Some of the statistics about the potential productivity of vertical farming are jaw-dropping.
Take Intelligent Growth Solutions (IGS) Invergowrie-based vertical farm demonstration facility, for instance.
Last month I visited IGS’s complex to record an episode of our ‘Ahead of the Field’ podcast. Based at the James Hutton Institute on the outskirts of Dundee showcases vertical farming technology that’s designed to enable the efficient production of indoor crops.
It’s the kind of set-up that could be established pretty much anywhere in the world.
An IGS tower with a footprint of 40 sq m is capable of growing up to 20 tonnes per annum. That means that, depending on the crop, a vertical farm could give an outdoor plot measuring between 1-2 hectares a run for its money.
(Or, put another way, a plot that’s the size of one-quarter of a typical football pitch could produce a harvest that’s equivalent to that achieved on an entire pitch outdoors.)
Of course the reason for that potential productivity is the additional dimension of height. IGS’s demonstration facility comprises four vertical towers – each standing at about 10m tall – and with a racking system that reaches a height of 9m on which trays of crop can be stored.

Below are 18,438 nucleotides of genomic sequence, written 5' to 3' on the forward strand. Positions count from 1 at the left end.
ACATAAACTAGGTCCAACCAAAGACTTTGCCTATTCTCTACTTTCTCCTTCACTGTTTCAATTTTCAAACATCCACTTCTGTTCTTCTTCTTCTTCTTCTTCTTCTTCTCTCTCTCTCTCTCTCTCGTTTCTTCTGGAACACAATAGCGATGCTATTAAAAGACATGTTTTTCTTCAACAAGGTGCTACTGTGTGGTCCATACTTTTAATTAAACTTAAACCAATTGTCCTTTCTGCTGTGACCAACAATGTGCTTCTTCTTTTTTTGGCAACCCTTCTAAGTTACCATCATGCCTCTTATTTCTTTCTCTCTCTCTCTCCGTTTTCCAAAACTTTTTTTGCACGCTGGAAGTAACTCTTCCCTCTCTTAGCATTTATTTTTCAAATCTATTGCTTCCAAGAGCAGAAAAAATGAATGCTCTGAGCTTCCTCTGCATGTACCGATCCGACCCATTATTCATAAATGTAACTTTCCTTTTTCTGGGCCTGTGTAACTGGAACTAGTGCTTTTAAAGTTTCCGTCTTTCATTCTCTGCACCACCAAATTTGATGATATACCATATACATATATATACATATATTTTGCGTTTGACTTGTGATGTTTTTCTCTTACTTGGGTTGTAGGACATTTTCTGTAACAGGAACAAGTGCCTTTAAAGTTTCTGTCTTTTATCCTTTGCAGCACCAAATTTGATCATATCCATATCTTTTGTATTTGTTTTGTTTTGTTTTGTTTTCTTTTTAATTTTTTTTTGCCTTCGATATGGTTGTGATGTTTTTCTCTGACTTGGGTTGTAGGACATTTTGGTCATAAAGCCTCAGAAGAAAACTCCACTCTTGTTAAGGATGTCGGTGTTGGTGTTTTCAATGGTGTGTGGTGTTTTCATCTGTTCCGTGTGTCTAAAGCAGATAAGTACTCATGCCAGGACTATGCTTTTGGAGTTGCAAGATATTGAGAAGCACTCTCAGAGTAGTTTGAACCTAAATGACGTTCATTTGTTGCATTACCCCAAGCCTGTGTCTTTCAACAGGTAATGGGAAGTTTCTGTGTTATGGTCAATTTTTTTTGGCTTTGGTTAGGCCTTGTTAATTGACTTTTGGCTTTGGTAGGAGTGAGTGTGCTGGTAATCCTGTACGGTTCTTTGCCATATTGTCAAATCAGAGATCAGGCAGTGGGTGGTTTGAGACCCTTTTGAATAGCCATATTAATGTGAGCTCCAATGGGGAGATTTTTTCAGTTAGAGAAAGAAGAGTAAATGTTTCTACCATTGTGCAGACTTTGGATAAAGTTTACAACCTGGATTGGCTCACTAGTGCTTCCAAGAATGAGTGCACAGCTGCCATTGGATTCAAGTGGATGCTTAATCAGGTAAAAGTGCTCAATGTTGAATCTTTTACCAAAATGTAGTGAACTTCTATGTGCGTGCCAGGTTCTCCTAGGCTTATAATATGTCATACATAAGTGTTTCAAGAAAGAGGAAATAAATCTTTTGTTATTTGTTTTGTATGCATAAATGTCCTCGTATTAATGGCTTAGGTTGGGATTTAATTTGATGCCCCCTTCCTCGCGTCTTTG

Each stacked layer is illuminated by LED lights and the hydroponics system feeds the crop at the base of the tray. An app can control the whole environment and send updates to farmers to ensure they create the ideal conditions for crops to thrive all year round.
It’s no problem to take a closer look at a tray if you want to. Software instructs a lift to extract the required tray from its rack and deliver it to you at the base of the tower.
In fact, one of the features of IGS’s platform is the ability for farmers to view a time lapse or array of images showing the growth of their crops on their phones at anytime. Features like this raise the prospect of farmers no longer having to be physically present to check the progress of their crops.
IGS has developed vertical farming solutions that are configured for farmers, entrepreneurs, governments, food producers and customer facing businesses.
And, despite giving the appearance of being diverse and distinct groups, their application of vertical farming techniques shares a common characteristic – the need to be able grow and harvest crops within a very small footprint.
What’s more ,they want to achieve it in an environment which can be fully controlled to either produce meet demand for high quality food, or to test and experiment with new methods of breeding and developing flavours.
With producers expected to meet ever more exacting standards of consistency, plus ensuring the integrity and reliability of the daily supply of produce needed to fill supermarket shelves and the larders of high-end restaurants, vertical farming’s capacity to offer a source of produce – often right on the doorsteps of customer in the heart of cities – makes it an emerging technology to keep an eye on.